David Lee Blog

October 23, 2018

David Lee Blog

October 23, 2018

How fast are your drivers?

Driver-Illustration
Small vs large drivers. How fast are they?

What are we talking about when we ask about a drivers’ “speed”?

Are we discussing acceleration or velocity?

Question:

I’m partial to 12″-15″ because they have a tighter low end. The smaller the speaker the quicker it moves with the air and that gives you a tight sound. The smaller the speaker, the faster the voice coil moves, right? So… do a smaller driver’s voice coils move faster than a larger driver’s voice coils? Or is the speed of your speaker dependent on the frequency of the signal you’re sending?

Answer – David Lee:

The smaller speaker has a lighter, less massive diaphragm and therefore can accelerate more quickly. A larger diaphragm/cone can potentially move at a higher velocity, because it has a greater distance to cover. It’s like drag racing vs. speed trials. A tweeter makes a better drag racer, a woofer may achieve a higher top speed.

However, the word “speed” in this context is somewhat misleading. The relevant factors are acceleration and velocity. Also, there is the assumption that a smaller driver’s voice coil and diaphragm are less massive, but this assumption can be misleading, too. There are relatively small drivers with very high-mass cones.

The driver diaphragm/cone’s peak velocity occurs as it passes through the midpoint of its travel and the peak velocity is influenced by the demand for amplitude as well as frequency. A diaphragm making a 1 mm peak to peak excursion 200 times per second will have a lower peak velocity than an identical diaphragm making a 5mm peak to peak excursion 200 times per second. They have to repeat the cyclical motion over the same time but the one that has to go farther must travel at a higher velocity to complete the journey in that time.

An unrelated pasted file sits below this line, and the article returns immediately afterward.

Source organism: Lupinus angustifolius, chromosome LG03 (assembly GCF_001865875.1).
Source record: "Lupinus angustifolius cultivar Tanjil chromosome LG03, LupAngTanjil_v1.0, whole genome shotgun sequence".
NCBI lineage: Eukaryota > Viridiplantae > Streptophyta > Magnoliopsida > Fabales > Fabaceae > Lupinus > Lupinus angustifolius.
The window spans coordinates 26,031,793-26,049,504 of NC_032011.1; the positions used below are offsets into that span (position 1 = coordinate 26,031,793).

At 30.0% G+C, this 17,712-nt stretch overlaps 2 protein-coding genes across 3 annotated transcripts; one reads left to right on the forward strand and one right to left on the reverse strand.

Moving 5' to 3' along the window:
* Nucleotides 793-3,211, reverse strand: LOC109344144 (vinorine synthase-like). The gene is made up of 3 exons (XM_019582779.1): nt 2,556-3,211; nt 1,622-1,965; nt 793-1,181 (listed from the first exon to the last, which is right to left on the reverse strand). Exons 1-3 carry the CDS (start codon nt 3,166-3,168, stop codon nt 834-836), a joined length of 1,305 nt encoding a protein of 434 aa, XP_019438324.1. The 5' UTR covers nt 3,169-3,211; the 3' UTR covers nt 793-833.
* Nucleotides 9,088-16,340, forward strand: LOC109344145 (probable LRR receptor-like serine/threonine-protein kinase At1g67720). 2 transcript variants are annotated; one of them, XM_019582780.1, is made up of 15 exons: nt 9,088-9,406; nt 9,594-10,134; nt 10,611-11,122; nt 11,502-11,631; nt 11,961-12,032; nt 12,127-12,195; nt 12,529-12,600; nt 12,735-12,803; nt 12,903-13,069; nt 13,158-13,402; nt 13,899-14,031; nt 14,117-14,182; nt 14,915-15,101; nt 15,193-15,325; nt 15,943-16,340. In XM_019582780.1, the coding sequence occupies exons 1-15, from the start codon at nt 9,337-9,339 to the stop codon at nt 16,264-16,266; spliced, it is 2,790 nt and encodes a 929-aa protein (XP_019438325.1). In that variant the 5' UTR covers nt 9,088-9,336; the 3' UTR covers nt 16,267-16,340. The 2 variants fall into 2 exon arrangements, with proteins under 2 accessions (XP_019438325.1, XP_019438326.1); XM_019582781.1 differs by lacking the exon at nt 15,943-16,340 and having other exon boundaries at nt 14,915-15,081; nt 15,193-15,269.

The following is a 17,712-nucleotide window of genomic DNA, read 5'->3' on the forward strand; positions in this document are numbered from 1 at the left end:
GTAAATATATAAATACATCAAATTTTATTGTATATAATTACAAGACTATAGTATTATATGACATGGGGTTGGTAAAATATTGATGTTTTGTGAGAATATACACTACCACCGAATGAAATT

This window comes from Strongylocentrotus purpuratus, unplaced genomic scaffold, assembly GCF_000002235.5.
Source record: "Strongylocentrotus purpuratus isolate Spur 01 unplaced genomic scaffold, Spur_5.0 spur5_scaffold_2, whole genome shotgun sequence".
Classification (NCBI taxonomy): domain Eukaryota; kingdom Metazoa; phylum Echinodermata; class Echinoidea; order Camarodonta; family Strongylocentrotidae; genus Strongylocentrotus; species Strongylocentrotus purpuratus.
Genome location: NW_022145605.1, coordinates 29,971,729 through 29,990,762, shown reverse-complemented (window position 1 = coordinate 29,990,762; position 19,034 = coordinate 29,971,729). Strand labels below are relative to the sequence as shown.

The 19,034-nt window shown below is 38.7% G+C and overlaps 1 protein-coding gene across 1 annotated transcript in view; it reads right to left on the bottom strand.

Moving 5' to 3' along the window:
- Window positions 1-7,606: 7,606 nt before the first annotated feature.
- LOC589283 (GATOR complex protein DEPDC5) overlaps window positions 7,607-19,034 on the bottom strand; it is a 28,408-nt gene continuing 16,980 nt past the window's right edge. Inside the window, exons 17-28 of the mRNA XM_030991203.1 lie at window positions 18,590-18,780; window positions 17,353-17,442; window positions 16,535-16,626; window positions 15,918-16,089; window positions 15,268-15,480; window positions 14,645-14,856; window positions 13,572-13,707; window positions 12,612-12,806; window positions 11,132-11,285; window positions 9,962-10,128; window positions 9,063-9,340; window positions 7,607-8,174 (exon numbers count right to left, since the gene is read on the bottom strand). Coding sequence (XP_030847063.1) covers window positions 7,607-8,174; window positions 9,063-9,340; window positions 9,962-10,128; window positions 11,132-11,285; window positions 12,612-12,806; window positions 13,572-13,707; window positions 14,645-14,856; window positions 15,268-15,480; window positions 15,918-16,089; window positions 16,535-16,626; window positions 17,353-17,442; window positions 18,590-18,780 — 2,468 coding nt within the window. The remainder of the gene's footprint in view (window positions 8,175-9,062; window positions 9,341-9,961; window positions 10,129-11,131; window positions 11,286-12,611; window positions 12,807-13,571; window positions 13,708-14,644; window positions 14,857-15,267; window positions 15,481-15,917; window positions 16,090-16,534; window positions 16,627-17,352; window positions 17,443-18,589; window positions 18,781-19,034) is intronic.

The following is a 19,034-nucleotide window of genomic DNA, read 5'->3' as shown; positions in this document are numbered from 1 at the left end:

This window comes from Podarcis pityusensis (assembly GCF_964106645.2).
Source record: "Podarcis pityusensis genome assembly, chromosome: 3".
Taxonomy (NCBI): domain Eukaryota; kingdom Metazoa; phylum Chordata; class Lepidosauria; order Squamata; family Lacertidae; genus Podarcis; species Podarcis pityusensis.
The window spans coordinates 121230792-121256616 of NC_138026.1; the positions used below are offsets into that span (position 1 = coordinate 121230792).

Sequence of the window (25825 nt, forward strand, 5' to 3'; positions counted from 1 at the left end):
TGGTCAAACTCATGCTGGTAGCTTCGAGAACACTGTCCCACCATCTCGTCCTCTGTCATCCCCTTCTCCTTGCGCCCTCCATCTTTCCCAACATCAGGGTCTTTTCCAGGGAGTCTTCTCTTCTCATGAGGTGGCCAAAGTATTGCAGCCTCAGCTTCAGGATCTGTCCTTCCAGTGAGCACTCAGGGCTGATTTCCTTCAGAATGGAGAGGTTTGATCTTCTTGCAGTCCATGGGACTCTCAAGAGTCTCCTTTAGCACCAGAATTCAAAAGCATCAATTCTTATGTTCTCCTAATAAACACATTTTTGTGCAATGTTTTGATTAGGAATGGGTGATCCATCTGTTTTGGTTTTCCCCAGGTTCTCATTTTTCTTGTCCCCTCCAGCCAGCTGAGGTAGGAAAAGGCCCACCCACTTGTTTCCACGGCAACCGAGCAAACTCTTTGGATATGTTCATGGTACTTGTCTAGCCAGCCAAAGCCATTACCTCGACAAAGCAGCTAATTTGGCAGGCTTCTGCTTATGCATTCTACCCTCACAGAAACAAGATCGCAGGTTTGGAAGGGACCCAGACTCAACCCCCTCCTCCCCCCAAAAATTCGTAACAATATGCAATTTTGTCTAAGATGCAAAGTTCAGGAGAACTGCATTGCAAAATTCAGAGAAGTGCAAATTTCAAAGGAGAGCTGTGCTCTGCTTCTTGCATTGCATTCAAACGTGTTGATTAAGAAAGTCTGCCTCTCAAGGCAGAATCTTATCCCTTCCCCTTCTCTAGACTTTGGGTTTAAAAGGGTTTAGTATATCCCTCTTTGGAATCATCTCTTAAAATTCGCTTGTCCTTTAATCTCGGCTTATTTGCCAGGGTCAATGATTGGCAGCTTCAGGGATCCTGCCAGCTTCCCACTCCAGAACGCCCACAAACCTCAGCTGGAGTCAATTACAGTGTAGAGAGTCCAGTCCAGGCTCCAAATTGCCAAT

If two diaphragms making these excursions are the same mass but not the same size (the larger one might be carbon fiber, and yes, factoring in the air mass) then the difference would be the displaced volume of air. Thus the larger diaphragm will generate a higher SPL for the same excursion. There would be no difference in velocity or acceleration.

If the two diaphragms making these excursions are the same size but not the same mass, the heavier one will lag behind the lighter one in phase due to the inertia of the additional mass. In other words, it will complete the cycle 200 times per second but it will arrive at any given point in the excursion slightly later than the lighter diaphragm.

If the motors of these two same-size drivers are identical except for the mass of the cone, the heavier cone will require more energy (power) to achieve the same excursions. In other words, the heavier one will be less sensitive.

These factors are independent of the driver’s interaction with the enclosure.

A smaller and therefor lighter diaphragm can accelerate, decelerate, stop, reverse direction and repeat the process with less energy loss at higher frequencies than a larger, heavier diaphragm. At higher frequencies, the lighter diaphragm has an advantage.

A smaller diaphragm displaces less air than a larger diaphragm and so to produce the same SPL as a larger diaphragm it is necessary for the smaller driver to make larger excursions, which results in higher peak velocities. Under matched conditions, such as in a sealed box, the smaller driver must move farther and therefor faster to produce the same SPL as a larger driver operating at the same frequency. In such a situation the speed of the smaller diaphragm isn’t an advantage, it is a consequence and a necessity.

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